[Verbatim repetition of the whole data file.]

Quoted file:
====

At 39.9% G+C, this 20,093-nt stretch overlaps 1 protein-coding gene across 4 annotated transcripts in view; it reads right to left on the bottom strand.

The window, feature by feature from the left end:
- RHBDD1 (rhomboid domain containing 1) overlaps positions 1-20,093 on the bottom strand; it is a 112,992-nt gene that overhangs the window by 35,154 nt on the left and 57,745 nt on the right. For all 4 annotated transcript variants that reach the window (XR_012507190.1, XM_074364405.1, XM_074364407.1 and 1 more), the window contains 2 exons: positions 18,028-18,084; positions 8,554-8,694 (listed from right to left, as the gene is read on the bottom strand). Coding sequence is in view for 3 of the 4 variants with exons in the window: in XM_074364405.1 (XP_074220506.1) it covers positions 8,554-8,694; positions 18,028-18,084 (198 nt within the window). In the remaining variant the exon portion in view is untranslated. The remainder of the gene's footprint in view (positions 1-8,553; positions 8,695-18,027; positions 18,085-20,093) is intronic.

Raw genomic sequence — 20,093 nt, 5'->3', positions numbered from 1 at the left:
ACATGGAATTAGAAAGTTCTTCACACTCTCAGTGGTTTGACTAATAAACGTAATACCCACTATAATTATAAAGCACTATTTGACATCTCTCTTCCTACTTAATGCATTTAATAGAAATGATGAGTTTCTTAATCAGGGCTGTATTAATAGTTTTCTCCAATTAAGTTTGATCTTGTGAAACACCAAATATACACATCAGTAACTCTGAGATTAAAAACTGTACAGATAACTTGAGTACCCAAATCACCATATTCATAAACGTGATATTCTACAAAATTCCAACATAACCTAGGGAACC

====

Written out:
At 39.9% G+C, this 20,093-nt stretch overlaps 1 protein-coding gene across 4 annotated transcripts in view; it reads right to left on the bottom strand.

The window, feature by feature from the left end:
- RHBDD1 (rhomboid domain containing 1) overlaps positions 1-20,093 on the bottom strand; it is a 112,992-nt gene that overhangs the window by 35,154 nt on the left and 57,745 nt on the right. For all 4 annotated transcript variants that reach the window (XR_012507190.1, XM_074364405.1, XM_074364407.1 and 1 more), the window contains 2 exons: positions 18,028-18,084; positions 8,554-8,694 (listed from right to left, as the gene is read on the bottom strand). Coding sequence is in view for 3 of the 4 variants with exons in the window: in XM_074364405.1 (XP_074220506.1) it covers positions 8,554-8,694; positions 18,028-18,084 (198 nt within the window). In the remaining variant the exon portion in view is untranslated. The remainder of the gene's footprint in view (positions 1-8,553; positions 8,695-18,027; positions 18,085-20,093) is intronic.

Raw genomic sequence — 20,093 nt, 5'->3', positions numbered from 1 at the left:
ACATGGAATTAGAAAGTTCTTCACACTCTCAGTGGTTTGACTAATAAACGTAATACCCACTATAATTATAAAGCACTATTTGACATCTCTCTTCCTACTTAATGCATTTAATAGAAATGATGAGTTTCTTAATCAGGGCTGTATTAATAGTTTTCTCCAATTAAGTTTGATCTTGTGAAACACCAAATATACACATCAGTAACTCTGAGATTAAAAACTGTACAGATAACTTGAGTACCCAAATCACCATATTCATAAACGTGATATTCTACAAAATTCCAACATAACCTAGGGAACC